What our strategy has been is to present live linear channels to the best of our capability and at the same time, do things like HBO Max and CNN+, and then let the consumer make that decision. So far, that’s been a very good strategy. We literally had the highest revenues in the 99-year history of the company last year in the face of a pandemic, in the face of theatrical closures, in the face of cord-cutting of five to seven percent a year. That would suggest, to your question, that people — in the US at least — are certainly comfortable paying for a pay TV bundle in addition to a couple of streaming services. I suspect that’ll change over time, but I just don’t know how or with what velocity.

And what will that translate into how many big platforms survive this start-up period in the shift from linear to streaming?

I’ve long held a belief that generally speaking, there’s going to be a relatively short list of streaming services that are must-have. My hunch is there’s probably going to be three must-have general entertainment streaming services. And on this, I’m referring to the storytelling-centric companies. So WarnerMedia is clearly one with HBO Max, and then I put Disney and Netflix in that camp as well. I’m setting aside Apple and Amazon, because they’re kind of different things — one supports a hardware strategy, the other supports a retail strategy. But my hunch is that if you get into a time capsule and get out in a decade, you’re going to see three storytelling-centric companies that are at scale — probably over 300, 400 million happy, paying subscribers. And I think that the others are going to be refactored, [either] through M&A transactions [or] a pivot to be production entities, like Sony Pictures Entertainment has been. I just think that we’re about to see, in the next 36 to 48 months, a fair bit of changes to the chess board.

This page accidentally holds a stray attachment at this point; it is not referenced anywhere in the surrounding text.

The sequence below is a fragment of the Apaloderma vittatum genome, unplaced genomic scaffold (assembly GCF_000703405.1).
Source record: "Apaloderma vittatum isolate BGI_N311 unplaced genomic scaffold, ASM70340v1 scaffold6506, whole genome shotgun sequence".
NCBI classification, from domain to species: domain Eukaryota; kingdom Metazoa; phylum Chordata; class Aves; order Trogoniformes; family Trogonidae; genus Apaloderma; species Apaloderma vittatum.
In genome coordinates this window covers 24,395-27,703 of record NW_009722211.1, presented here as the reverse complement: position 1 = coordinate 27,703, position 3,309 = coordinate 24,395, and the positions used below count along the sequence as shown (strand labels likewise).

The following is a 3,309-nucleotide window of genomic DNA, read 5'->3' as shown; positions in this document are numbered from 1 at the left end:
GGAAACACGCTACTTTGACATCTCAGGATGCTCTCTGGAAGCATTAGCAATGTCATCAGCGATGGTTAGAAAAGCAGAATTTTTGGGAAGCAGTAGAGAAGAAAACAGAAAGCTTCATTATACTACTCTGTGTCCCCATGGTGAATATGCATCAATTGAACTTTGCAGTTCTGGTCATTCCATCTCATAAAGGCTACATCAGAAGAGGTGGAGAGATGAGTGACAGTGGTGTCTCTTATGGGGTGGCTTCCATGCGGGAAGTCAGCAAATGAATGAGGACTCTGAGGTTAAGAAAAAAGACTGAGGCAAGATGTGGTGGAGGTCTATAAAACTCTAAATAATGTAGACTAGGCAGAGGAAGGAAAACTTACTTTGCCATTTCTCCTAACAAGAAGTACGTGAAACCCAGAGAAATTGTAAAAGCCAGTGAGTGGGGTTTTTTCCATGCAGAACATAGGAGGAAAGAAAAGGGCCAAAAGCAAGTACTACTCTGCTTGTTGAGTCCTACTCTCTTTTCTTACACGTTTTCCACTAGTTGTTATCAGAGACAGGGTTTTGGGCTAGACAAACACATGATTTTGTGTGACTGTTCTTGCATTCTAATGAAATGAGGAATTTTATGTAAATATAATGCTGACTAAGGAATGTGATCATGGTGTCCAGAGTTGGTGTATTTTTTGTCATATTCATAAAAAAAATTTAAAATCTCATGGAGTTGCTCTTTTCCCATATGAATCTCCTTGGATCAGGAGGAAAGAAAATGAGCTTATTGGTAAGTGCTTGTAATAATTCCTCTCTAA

So do I hear you basically predicting, as others have, some sort of merger between Comcast and Paramount Global, for example? Or that maybe what will soon be Warner Bros. Discovery is going to get even bigger?

Any of those are certainly possible. What you don’t know is who acquires who, and then who’s the acquirer and who’s the acquiree. But I do think you’re going to see changes. I think some of those companies could become production entities, like Sony Pictures Entertainment is. Sony used to be a streamer. They had a service called Crackle that did not succeed and they made the decision to pivot and become a production house, to make movies and television shows and sell them to the highest bidder. Is it possible that Paramount Global could do the same? We’ll see. You could also see some sort of inorganic combination of other players. But I don’t think the current chess board is sustainable long term. I think there’s going to be changes to the chess board.

During your time as CEO of WarnerMedia, did you ever consider the idea of WarnerMedia going after one of those big companies you just mentioned? Or did you think you were already big enough, even before the Discovery deal your bosses at AT&T engineered?